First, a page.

« 이전계속 »
THE conclusion of the war in the East Indies, has ne: 1 cessarily claimed our utmost attention in the History of the present year. Exclusive of the great national importance of that arduous contest, and the vast ftakes which were played for by all the parties, the number and variety of military events, both by sea and land, of which it was so unusually productive, together with the superior abilities and extraordinary exertions of the principal leaders on all sides, must ever render the late war in India peculiarly interesting. Having got through this difficult, though pleasing task, we had only to gather up the gleanings of the war in other quarters; and then tracing those measures which led to the restoration of the public tranquillity, we have proceeded to take a view of the nature, circumstances, and confummation of that general peace, which has happily put an end to the ravages and calainities of war both in the Old and the New World.
Having thus concluded the narration, and wound up the business of the late moft extensive and eventful war, we shall be able, in our next volume, to take a retrospective view of thofe political affairs and transactions in Europe, which however consequential they might have been deemed in other seasons, could not have been attended to during the din and tumult of arms, and while a rapid fucceffion of the most interesting events were continually crowded upon the public attention.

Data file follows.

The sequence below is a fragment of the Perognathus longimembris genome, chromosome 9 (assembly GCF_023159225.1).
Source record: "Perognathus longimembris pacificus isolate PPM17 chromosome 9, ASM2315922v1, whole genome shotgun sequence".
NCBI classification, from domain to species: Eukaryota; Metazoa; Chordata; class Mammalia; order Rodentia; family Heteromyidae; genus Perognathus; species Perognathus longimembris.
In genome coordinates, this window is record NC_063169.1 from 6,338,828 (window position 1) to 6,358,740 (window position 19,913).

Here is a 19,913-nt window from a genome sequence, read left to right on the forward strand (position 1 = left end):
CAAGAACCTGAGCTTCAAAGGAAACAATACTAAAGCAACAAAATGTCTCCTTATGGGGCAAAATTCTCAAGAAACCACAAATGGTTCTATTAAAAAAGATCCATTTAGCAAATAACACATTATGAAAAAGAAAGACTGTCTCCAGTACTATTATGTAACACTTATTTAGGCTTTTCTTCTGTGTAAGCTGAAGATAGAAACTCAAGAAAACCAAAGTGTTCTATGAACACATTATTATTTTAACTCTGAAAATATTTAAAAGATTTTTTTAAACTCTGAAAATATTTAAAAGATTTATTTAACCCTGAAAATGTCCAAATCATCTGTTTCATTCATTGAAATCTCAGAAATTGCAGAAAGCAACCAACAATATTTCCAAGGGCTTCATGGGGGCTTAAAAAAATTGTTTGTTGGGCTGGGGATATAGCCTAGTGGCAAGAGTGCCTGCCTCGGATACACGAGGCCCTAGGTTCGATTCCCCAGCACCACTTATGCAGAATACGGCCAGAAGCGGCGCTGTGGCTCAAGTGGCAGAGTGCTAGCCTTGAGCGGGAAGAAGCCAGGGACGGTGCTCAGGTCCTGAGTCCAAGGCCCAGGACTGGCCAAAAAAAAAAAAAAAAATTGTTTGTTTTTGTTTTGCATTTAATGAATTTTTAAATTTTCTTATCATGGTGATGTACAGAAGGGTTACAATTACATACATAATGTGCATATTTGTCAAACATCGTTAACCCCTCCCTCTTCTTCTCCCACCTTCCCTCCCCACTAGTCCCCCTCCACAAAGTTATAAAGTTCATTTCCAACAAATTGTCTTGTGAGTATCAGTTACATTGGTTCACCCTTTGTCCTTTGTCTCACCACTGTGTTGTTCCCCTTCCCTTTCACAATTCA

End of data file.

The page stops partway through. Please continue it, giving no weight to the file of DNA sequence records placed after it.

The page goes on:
It gives us no small concern to understand, that a passage in our History for the year 1773, should have been supposed to convey an imputation injurious to the honour and character of the Baron de Tott. Independent of our attention to historical truth, as well as to perfonal justice, we too much regard the fingular talents and eminent abilities of that Nobleman, not to regret, however innocently, that we should in any manner, have afforded means for wounding his feelings ; much less should we consent to its being understood, that we gave any sanction to a false and scandalous calumny. It is impossible, at this distance of time, to recollect any of the operative circumstances with respect to that passage, or even what our own sense of the subject then was. The Translator of his very curious and valuable Memoirs, has, in his Preface, along with the charge, candidly furnished almost every thing which it would be necessary for us to say upon the subject, by quoting, from ourselves, the uncertainty of the information which could then be obtained, relative to the circumstances of the Russian and Turkish war, and still farther, by his own subsequent acknowledge ment, that the calumny, to which the passage in question is supposed to allude, however maliciously raised, was publicly prevalent. We shall only add, that we are in ourselves convinced of, that Guys, the French consul or deputy, and the real renegado, was the person to whom we really point